It’s less than 48 hours since the end of the last race of the 33rd America’s Cup, yet organisers have already managed to collate some figures relating to the event. Given the turnaround and the nature of the America’s Cup, these numbers are not from an independent source and there is a question mark over whether third party analysis will be done. Given that the organisers of the event are not the rights holders for the next version of the Cup, there seems little incentive to spend money on auditing the media effect.
Even with the unconventional nature of America’s Cup 33, the event does attract more mainstream media, particularly news media, than most other sailing events. The story of an American entrepreneur spending big to return the Cup to the USA is one that plays well to a wide audience and with any luck, will provide a good base for the buildup to America’s Cup 34.
The Spanish company that had to put the event together at short notice did a good job considering that there was very little time to prepare and unfavourable timings. The media side of the event was innovative with large emphasis place on the use of the web, but delays and uncertainty relating to event timings will have impacted the final results significantly.
Only 39 TV channels acquired the broadcasting rights for the America’s Cup. Most of these were cable or pay networks. Organisers say that the list of broadcasters included Sky (Great Britain), Canal + (France), Teledeporte and Canal 9 (Spain), Eurosport (Europe), Show Time (the Middle East), ESPN (the USA) FOX Live (Australia), TVNZ and Sky (New Zealand).
15 hours of live broadcasting to 216 territories has been estimated. Much of this would have been dead air as the event and the fans waited for courses to be set and weather to be right. Race one lasted about 3 hours. Race two lasted about 2 hours. There were a few hours more of press conferences, but the rest would have been pretty dull television. Many broadcasters, like Eurosport had to reschedule events to cover the lack of content coming from the live feed. In addition to the racing, 27 hours of special programs are estimated to have been produced.
Perhaps mindful of the relatively poor TV numbers, organisers use the household penetration number to suggest a 2,160 million potential viewing audience. To illustrate just how unhelpful that number is, consider that according to worlwide internet usage numbers, YachtSponsorship.com has a potential viewing audience of 6,767 Million.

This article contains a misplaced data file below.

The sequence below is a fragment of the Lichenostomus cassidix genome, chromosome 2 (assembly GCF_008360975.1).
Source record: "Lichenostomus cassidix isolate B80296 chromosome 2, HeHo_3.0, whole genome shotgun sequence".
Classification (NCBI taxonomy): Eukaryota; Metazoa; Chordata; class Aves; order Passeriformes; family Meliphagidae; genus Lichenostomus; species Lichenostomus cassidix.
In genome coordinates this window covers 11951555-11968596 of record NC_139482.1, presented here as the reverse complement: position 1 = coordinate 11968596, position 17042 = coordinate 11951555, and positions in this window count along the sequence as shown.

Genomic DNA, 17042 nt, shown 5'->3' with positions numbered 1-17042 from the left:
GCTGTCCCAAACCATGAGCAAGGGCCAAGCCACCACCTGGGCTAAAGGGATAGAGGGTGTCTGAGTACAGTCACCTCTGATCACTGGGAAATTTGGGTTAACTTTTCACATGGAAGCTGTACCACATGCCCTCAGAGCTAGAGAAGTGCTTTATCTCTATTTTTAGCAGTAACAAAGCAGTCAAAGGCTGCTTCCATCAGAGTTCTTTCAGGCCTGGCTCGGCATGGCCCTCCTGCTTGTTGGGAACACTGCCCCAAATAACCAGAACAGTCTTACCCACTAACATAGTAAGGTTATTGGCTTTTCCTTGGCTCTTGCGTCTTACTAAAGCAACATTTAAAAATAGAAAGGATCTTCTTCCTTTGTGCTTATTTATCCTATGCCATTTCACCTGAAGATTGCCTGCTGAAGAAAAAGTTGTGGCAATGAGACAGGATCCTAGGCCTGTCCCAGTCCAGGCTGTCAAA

Despite being launched only days before the event, the official website of the 33rd America’s Cup offered fans the chance to watch live video of the racing via an official stream. The numbers for this part of the event then are more tangible. Organisers report 2,800,000 visits by 1,200,000 unique visitors.
The live feed was watched by 656,000 unique visitors via the official site. The feed was a sore point amongst many fans, often struggling to keep up with the demand. We did not manage to get the high-res version to work at all, even after giving away email details to download the proprietary player. Luckily, the feed was distributed through 350 other websites, some of whom buffered the stream, causing a slight delay but delivering a significantly better viewer experience.
We will wait to see what the BMW ORACLE numbers are, if they release them, as the American team’s coverage was far superior in terms of content, organisation and technology.
The official social media numbers were 16,000 Facebook fans and 13,000 followers on Twitter in the three official languages of all the communication of the Web (Spanish, English and French)
PUBLIC AT THE MARINA REAL JUAN CARLOS (from the 7th to the 14th of February)
Despite the cold winter weather, a cumulative 201,000 visits were made between the 7th the 14th of February. The biggest single day was the 7th of February 2007, when an estimated 60,000 people attended the event inauguration. More than 2,000 children of Valencian schools attended the race village through organised visits.
LOCAL ACTIVATION AND PROMOTION
In addition to the electronic stuff, there was local marketing of the event which included; 2,000 sq m of canvases, 500 banners, 180 bus stop advertising panels, 1,000 1 minute adverts of the 33rd America’s Cup in the trains of the Mediterranean corridor area, Continuous advertising of 35 seconds in 345 buses of Valencia, 10,000 official programs distributed and a presence in airports of Madrid and Barcelona.
It remains to be seen if there was a return on investment for the sponsors of the event. No doubt that BMW and ORACLE have received fantastic returns and there may be a residual value to the city of Valencia, but even with the limited build up, there were many missed opportunities because winning the race was the primary objective and putting on a show came a long way down the priority list.